Session Seven: Agricultural Productivity Growth: Drivers, Climatic Effects, and Consequences (II)
Date & Time
Thursday, March 30, 2023, 1:30 PM - 3:00 PM
Keith Fuglie Michael Roberts Chris O'Donnell Will Martin

Moderated by Keith Fuglie, USDA Economic Research Service

Estimating the Impact of CGIAR Research and Development on Global Poverty (Paper 1)

Presentation by Will Martin, IFPRI

Poverty reduction is a key goal of the agricultural research and development (R&D) undertaken by the CGIAR system. A great deal of work has demonstrated substantial productivity increases and high rates of returns from this R&D but providing reliable estimates of the resulting poverty reduction has proven challenging. This study builds on new estimates of productivity gains from Keith Fuglie and Ruben Echeverria. It uses a global Computable General Equilibrium model to capture impacts on commodity outputs and prices and then assesses the impacts on household incomes and poverty. To allow for changes in the marginal impacts of productivity growth on outputs, prices and household incomes, poverty impacts are estimated at five-yearly intervals by projecting the structure of households and economies back to the founding of the CGIAR system in 1971.

Estimating the effects of weather and climate change on agricultural productivity (Paper 2)

Presentation by Chris O'Donnell, University of Queensland

Explaining changes in productivity involves explaining changes in output and input quantities. Several economic models can be used for this purpose. This paper considers a model that accounts for weather and output price uncertainty. Changes in productivity are then explained in two steps. First, a stochastic frontier model is used to decompose a proper productivity index into measures of technical progress, environmental change, technical efficiency change, scale-and-mix efficiency change, and changes in statistical noise. Second, a system of input demand equations is used to further decompose the measure of scale-and-mix efficiency change into a measure of technical progress, a measure of input price change, and various measures of changes in expectations, allocative efficiency and statistical noise. The methodology is applied to U.S. agricultural data. The effects of weather and climate change on agricultural productivity are found to be small relative to the effects of changes in input prices.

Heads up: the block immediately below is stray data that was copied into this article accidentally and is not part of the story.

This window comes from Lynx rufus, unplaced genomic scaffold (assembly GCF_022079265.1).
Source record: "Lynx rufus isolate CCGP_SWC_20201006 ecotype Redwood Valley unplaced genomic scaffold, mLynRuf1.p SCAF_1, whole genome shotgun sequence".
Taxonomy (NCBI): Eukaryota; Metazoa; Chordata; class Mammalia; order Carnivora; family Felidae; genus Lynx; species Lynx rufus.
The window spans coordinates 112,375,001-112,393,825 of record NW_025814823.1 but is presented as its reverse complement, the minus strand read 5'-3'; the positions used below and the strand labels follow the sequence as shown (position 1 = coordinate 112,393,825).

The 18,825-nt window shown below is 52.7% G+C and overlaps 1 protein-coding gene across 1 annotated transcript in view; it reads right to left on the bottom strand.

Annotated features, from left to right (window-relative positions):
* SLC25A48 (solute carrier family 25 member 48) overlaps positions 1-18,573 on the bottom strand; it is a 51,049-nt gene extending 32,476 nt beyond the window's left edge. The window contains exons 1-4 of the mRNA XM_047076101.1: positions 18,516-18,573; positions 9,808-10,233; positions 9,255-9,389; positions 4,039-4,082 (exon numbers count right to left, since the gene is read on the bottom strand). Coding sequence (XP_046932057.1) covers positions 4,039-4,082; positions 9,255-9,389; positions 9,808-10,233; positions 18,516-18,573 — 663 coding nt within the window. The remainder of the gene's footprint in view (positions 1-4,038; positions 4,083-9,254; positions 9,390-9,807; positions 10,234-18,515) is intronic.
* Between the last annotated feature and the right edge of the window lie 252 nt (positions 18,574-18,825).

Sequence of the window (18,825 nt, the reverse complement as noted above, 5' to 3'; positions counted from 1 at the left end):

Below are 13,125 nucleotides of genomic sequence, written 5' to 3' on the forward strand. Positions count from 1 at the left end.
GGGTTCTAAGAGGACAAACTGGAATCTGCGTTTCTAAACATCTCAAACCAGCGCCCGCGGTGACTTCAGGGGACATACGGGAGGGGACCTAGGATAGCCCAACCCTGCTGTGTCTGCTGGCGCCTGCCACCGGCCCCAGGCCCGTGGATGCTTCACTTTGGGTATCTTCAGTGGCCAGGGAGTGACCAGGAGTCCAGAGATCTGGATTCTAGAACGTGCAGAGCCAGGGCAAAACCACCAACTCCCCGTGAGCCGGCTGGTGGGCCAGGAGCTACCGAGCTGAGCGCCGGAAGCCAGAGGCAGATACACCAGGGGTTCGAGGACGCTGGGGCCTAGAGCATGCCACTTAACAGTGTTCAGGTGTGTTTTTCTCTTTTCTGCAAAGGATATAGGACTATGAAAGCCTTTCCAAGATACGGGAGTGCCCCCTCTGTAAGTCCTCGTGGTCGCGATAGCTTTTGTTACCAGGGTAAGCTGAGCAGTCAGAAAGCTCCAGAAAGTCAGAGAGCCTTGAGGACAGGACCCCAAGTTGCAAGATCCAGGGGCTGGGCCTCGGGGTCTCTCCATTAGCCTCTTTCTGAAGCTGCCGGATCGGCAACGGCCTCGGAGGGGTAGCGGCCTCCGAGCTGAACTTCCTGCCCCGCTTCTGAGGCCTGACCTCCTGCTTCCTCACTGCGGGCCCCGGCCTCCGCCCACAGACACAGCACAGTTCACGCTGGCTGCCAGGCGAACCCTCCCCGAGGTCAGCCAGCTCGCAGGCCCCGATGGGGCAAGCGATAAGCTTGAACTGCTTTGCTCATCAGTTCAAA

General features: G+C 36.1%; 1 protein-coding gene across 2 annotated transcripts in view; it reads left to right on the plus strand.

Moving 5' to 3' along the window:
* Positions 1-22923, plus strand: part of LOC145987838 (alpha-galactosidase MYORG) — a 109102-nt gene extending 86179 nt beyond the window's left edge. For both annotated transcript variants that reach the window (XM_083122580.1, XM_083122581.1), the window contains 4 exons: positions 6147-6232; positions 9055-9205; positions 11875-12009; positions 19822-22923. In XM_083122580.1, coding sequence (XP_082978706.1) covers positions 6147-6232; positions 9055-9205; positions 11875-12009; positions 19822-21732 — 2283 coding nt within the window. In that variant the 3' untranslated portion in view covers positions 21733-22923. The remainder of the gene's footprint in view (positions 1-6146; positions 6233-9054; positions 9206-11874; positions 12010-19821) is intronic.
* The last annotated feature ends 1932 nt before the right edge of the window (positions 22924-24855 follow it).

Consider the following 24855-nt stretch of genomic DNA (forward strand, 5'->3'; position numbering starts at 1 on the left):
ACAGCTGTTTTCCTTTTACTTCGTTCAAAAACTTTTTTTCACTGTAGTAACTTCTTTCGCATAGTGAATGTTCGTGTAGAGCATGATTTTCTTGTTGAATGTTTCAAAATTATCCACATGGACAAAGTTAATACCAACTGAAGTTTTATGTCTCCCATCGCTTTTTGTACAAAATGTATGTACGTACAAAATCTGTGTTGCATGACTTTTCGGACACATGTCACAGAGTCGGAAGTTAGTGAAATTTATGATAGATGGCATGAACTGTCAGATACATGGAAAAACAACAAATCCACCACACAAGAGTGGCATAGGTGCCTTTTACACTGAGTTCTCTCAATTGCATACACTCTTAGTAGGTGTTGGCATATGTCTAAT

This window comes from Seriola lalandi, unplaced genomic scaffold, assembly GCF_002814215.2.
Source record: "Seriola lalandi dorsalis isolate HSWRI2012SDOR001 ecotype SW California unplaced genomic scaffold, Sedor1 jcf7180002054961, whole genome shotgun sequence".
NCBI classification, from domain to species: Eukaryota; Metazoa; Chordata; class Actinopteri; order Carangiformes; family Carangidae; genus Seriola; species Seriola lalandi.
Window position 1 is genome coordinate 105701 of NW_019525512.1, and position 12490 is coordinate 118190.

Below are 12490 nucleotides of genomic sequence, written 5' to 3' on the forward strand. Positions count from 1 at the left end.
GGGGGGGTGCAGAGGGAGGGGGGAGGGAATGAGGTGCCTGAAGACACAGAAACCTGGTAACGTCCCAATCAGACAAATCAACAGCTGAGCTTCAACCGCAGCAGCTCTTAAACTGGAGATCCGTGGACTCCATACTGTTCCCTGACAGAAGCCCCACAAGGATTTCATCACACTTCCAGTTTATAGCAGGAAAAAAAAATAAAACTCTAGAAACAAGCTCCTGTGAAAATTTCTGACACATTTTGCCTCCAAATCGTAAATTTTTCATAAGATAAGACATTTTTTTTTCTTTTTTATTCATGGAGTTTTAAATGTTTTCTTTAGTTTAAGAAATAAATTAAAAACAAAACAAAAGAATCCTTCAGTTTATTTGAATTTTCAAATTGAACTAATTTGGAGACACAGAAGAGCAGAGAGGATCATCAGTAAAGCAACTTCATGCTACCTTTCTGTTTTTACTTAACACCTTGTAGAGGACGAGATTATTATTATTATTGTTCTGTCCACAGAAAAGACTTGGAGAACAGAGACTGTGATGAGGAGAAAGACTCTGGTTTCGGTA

The Link Between Extreme Heat and Crop Yields: Mechanisms, Consequences, & Practical Applications (Paper 3)

Presentation by Michael J. Roberts, University of Hawai’i at Mānoa

A fairly substantial literature now documents a strong and pervasive association between rainfed crop yields and extreme heat, a link that is not especially clear in agronomic models. This talk will review what we know about the underlying mechanisms of this link, how it varies over time and space, debate about its implications for climate change, and some practical applications link, including research into productivity enhancement, climate adaptation, crop forecasting, and risk management using weather-index insurance. The link can also be used as an instrument to identify supply and demand elasticities of agricultural commodities, which are essential for the evaluation of government policies.

Location Name
Ballston Room
Full Address
Virginia Tech Executive Briefing Center
900 N Glebe Rd
Arlington, VA 22203
United States
Session Type
General Session
Virtual Session Link